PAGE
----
Established after an edict from Iraq’s top Shia cleric Grand Ayatollah Ali al-Sistani, it is dwarfed by the nearby Wadi al-Salam cemetery, the largest in the world, but is expanding.
More than 200 people have died since the outbreak began in Iraq in February and the volunteers say they receive two to four corpses each day. The country’s confirmed coronavirus infections have doubled from around 3,000 to more than 6,000 in the space of just over two weeks, according to health ministry figures.
Ibrahim and his comrades joined the brigade part of Iraq’s Popular Mobilization Forces (PMF) paramilitary umbrella grouping, to fight Islamic State several years ago.
While this enemy is very different, the work is both physically and emotionally draining.
Bodies often arrive at night. The volunteers, in full protective suits, wash and wrap the corpses in black burial shrouds before putting them back in the coffins. They carry the coffins to the graves under the headlights of their vehicles.
Iraq’s Health Ministry on Wednesday said that the total number of COVID-19 cases jumped to 8,168 after setting a new record of daily increase with 781 infections.
The new cases included 437 in the capital Baghdad, 52 in Duhok, 46 in Sulaimaniyah, 41 in Basra, 35 in each Maysan and Kirkuk, 33 in Babil, 28 in Dhi Qar, 19 in Najaf, 18 in Muthanna, 11 in Karbala, eight in Diyala, seven in Diwaniyah, six in Erbil and five in Anbar, the ministry said in a statement.
It also said that 21 people died from the coronavirus during the day, in the highest single-day rise, bringing the death toll in the country to 256, while 4,095 patients have recovered.
Iraq’s health care is on the verge of collapse, officials warned on Thursday, as the number of new coronavirus cases increased this week.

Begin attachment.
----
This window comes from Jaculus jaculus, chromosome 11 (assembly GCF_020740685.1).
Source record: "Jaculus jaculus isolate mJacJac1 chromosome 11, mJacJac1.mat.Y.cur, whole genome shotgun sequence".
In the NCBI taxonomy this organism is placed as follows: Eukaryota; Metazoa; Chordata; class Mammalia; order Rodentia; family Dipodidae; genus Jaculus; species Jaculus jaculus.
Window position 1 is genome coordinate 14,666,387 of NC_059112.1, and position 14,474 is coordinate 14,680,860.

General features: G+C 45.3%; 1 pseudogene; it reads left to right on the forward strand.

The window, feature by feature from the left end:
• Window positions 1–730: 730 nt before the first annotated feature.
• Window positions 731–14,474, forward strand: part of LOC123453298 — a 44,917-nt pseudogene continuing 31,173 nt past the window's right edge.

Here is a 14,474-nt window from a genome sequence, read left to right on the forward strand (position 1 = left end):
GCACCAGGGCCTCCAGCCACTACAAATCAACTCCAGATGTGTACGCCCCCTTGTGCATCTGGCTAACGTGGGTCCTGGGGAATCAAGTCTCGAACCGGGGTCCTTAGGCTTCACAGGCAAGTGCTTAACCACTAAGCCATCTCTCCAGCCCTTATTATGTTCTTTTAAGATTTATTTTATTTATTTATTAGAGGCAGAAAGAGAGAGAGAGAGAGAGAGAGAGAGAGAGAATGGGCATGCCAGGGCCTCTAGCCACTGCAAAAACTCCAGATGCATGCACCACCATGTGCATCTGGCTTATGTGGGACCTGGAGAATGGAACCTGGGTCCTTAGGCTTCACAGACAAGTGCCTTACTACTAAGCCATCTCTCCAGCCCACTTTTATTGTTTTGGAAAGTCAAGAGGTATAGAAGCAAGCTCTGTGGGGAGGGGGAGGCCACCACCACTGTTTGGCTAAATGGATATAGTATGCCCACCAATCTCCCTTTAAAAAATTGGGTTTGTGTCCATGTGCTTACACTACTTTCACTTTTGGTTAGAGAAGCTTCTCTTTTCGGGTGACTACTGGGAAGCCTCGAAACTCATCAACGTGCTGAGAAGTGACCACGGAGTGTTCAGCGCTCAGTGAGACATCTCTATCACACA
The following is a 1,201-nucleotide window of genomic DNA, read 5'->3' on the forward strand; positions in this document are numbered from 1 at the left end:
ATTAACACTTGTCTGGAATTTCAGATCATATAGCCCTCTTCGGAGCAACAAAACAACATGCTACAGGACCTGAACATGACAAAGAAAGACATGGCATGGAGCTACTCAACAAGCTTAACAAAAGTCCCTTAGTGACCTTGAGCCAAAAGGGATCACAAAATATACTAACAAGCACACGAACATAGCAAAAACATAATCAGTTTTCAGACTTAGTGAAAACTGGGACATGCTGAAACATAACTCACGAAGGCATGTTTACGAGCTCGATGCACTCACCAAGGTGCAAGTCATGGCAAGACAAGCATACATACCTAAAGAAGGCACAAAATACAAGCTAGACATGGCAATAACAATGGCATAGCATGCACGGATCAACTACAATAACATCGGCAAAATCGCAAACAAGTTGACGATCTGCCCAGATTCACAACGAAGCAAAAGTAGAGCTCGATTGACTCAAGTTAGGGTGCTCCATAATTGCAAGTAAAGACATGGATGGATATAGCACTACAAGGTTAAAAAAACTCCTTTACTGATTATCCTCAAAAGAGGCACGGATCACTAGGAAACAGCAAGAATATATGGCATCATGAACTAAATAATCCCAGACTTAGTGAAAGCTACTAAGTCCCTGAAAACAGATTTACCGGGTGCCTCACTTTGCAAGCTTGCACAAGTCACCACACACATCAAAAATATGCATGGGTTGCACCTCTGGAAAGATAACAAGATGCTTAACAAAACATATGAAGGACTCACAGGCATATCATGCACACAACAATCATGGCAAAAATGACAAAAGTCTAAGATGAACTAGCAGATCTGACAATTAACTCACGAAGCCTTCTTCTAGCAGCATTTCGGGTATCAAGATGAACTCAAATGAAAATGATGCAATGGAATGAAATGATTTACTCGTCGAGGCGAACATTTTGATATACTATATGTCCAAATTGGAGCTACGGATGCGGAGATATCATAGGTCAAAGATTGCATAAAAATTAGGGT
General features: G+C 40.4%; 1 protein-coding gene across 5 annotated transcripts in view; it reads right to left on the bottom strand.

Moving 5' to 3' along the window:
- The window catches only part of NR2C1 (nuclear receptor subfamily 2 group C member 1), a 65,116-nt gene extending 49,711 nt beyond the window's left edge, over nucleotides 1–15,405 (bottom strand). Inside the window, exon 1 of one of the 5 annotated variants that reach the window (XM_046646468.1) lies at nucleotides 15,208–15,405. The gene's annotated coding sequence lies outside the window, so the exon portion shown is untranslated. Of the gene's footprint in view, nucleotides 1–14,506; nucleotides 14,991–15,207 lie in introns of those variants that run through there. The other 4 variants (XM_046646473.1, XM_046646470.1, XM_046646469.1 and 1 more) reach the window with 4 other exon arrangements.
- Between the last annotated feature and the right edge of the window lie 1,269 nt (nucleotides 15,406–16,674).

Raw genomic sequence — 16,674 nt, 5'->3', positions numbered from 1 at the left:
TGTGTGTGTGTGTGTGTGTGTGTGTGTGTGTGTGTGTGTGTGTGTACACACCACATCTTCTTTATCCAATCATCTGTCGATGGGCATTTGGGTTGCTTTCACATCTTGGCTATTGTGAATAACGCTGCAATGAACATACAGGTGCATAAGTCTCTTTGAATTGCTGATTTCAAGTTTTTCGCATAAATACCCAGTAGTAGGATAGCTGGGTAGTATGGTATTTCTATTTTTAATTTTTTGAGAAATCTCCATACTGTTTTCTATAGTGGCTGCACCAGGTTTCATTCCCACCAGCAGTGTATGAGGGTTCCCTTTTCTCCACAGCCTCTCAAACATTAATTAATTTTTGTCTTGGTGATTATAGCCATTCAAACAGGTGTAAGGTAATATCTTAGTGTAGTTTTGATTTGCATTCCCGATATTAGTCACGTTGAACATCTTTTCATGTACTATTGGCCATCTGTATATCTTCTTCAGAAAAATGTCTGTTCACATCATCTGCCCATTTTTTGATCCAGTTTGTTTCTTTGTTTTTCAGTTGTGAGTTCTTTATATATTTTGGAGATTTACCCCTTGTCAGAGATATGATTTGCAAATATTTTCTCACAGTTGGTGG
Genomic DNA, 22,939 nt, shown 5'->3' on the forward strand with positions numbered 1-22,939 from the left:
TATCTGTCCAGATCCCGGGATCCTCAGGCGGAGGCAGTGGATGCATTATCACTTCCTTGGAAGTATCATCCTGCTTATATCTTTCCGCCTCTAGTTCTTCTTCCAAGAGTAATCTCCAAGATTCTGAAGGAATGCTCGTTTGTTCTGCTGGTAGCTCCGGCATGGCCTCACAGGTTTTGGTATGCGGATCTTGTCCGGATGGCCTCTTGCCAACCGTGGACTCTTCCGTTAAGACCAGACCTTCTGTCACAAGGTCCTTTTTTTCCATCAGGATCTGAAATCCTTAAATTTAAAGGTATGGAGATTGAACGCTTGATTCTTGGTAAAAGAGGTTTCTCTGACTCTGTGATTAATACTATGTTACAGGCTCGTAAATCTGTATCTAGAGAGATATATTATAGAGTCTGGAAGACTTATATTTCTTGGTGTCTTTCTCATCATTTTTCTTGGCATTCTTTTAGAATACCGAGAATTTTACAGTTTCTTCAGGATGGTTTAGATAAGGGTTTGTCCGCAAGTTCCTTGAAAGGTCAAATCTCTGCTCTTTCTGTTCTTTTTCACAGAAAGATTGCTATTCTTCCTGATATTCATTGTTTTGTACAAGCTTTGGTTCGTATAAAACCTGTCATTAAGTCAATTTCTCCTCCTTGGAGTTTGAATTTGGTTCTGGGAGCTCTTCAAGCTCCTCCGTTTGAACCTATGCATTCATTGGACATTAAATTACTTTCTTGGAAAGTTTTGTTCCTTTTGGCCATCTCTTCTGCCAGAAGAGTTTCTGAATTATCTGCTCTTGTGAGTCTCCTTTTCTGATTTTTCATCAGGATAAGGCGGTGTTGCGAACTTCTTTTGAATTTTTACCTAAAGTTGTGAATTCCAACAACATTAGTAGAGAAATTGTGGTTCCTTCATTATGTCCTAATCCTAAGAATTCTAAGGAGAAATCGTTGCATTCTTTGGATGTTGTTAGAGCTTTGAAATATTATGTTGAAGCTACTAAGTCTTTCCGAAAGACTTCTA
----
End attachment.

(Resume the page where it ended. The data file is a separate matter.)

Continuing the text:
“We have concerns about the increase of daily cases. We anticipate the number will double which might result in the collapse of the system as it cannot manage the influx of cases,” director of the public health department, Riyad Abdel Amir, said in a statement.
The country recorded 672 new cases on Thursday, bringing the total number of infections to 8,840, with the majority of infections in Baghdad.
Authorities said 15 people died from the virus, eight of them in the capital, taking the total death toll in the country to 271.
Wednesday was the highest single-day jump in cases as health authorities recorded 781 cases and 21 fatalities.
Kurdish parties were granted their top pick Fuad Hussein, Iraq’s former finance minister, for the coveted foreign minister position, said Hamadamin Faris, Kurdish MP in Iraqi parliament.
“The KDP candidate for the foreign minister seat is Fuad Hussein,” Faris told Rudaw English. “While, the PUK’s candidate for the justice minister is Judge Salar,” referring to Salar Abdul Satar, a former judge in Kirkuk and Baghdad.
The Patriotic Union of Kurdistan (PUK) is the second largest political party in the Kurdistan Region and has 18 seats in Iraqi parliament.
A parliamentary session to approve or reject the nominated ministerial candidates is scheduled to be held on Saturday, June 6.
It really does feel as though Iraq is on the verge of another crisis – yet again.